NEWARK – Two women, represented by the ACLU of New Jersey, filed complaints today with the New Jersey Division on Civil Rights (DCR) for violations of their civil rights after they were drug tested without their knowledge or informed consent and in the absence of medical necessity upon arriving at the hospital to give birth. The filings for Kaitlin K. and Kate L. allege that Hackensack University Medical Center and Virtua Voorhees Hospital’s practice of drug testing pregnant patients violates New Jersey’s Law Against Discrimination on the basis of sex and pregnancy and seeks, among other relief, that both hospitals end this unlawful practice.
"Because of what happened, I live in fear of medical tests and how they might be used against me as a mother,” says client Kaitlin K.
Both women’s tests returned positive for opiates based on their consumption of a bagel with poppy seeds the morning they went to the hospital. Based on these tests , the hospitals called the New Jersey Department of Child Protection and Permanency (DCPP) to report both women for possible abuse or neglect before they even had the chance to parent their newborn children. This led to an invasive, traumatic investigation of each woman’s family that interfered with their first months with their newborns, shattered their trust in medical personnel, and caused fear of further unnecessary scrutiny from the state.
“No one should be subjected to unnecessary and nonconsensual drug tests. Our clients are sending a clear message to hospitals that these testing and reporting policies are unacceptable,” says ACLU-NJ Staff Attorney Molly Linhorst. “Discriminatory testing policies like these upend what should be a time of joy for families, and so often subject them to further trauma and unwarranted investigation by the state.”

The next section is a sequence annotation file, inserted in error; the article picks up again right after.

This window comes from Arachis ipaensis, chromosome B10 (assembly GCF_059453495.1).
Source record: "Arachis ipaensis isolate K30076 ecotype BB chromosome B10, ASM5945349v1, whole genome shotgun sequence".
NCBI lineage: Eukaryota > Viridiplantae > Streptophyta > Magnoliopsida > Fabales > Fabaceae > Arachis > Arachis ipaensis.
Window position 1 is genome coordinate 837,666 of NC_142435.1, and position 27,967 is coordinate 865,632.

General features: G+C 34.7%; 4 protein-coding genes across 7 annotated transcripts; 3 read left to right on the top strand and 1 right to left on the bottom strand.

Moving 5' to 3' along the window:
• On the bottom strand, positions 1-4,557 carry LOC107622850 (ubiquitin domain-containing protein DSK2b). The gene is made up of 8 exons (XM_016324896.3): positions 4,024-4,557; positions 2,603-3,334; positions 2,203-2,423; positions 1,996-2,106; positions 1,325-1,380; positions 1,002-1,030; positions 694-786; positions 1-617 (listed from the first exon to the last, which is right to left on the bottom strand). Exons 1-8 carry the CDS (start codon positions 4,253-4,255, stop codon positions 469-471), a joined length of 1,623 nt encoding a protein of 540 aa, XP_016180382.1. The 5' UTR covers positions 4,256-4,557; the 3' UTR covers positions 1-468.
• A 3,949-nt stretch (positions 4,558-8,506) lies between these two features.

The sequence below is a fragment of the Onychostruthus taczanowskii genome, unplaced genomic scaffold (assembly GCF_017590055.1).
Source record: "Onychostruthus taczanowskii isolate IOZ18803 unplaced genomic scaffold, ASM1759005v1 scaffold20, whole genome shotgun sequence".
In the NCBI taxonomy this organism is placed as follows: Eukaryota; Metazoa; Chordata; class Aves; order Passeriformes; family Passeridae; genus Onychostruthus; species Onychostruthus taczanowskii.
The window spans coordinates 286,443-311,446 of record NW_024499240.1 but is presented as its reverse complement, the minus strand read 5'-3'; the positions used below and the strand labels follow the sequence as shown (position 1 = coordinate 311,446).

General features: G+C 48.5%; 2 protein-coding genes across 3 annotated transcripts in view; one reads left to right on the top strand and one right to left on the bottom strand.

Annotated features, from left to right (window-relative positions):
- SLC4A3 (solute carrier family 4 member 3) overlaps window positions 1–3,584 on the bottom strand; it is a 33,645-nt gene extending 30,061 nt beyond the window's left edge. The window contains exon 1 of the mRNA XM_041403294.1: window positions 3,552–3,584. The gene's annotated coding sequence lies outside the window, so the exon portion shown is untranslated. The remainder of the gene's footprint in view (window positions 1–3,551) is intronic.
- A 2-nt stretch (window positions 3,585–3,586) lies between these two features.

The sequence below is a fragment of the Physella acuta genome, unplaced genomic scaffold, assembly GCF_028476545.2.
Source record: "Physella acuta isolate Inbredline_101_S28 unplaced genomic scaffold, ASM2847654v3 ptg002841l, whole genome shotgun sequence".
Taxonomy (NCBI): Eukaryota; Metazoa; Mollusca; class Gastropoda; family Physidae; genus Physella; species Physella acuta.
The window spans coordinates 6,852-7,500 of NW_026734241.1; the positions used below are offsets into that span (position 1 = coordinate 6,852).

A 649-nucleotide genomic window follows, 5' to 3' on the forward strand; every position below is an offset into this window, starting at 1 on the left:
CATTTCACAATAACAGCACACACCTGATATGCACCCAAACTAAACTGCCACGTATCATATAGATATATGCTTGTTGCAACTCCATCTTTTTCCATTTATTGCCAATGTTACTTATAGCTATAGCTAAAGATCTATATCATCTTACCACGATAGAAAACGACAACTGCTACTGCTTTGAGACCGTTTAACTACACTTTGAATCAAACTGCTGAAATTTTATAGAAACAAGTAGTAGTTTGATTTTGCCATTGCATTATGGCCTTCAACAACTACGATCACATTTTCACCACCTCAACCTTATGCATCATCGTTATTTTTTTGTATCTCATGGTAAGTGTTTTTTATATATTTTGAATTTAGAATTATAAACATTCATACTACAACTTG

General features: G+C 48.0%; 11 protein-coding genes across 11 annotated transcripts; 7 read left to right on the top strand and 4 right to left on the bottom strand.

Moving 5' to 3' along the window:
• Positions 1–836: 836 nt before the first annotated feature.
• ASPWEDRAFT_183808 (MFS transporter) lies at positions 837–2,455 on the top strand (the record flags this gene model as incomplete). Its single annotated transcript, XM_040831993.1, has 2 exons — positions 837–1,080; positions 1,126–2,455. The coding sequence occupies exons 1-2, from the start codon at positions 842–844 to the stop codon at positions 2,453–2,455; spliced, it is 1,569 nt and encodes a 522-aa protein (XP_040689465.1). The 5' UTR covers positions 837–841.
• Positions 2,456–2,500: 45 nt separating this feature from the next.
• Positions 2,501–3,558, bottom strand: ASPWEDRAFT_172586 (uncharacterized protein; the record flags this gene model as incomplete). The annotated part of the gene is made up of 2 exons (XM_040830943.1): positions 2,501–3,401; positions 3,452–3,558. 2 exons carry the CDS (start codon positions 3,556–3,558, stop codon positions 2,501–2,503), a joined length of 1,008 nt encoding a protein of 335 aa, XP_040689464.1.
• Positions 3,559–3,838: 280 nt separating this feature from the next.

“I felt like the doctors were questioning my character and parenting skills,” says client Kate L. “I’m terrified of ever going to a hospital again; I’m always going to worry that our family could be torn apart. That’s why we are doing all we can to stop this from happening to anyone else.”
Drug testing pregnant patients without their consent and knowledge is not only discriminatory, but also opposed by health care providers because it can deter people from seeking vital medical care during and after pregnancy. For example, the American College of Obstetricians and Gynecologists specifically rejects the practice in part because of the devastating legal consequences that a positive test can present. Racial bias also permeates drug testing and reporting decisions; healthcare professionals are more likely to administer drug tests on pregnant Black women and their babies.
“I feel violated. This whole ordeal has been extremely stressful and has turned our lives upside down and now, because of what happened, I live in fear of medical tests and how they might be used against me as a mother,” says client Kaitlin K. “I found out later that the lab used a testing threshold far, far lower than what the federal government uses.”
“I’m terrified of ever going to a hospital again; I’m always going to worry that our family could be torn apart," says client Kate L.
In fact, in Kaitlin's case, a test used a threshold 200 times lower than federal guidelines. In recent years, patients in several states – including in New York, Illinois, and Pennsylvania – have filed cases to challenge similar hospital practices, resulting in policy changes and monetary damages.
The complaints seek a full investigation of the claims and a finding of probable cause that unlawful discrimination occurred. In addition to Linhorst, ACLU-NJ Senior Staff Attorney Karen Thompson represents the complainants.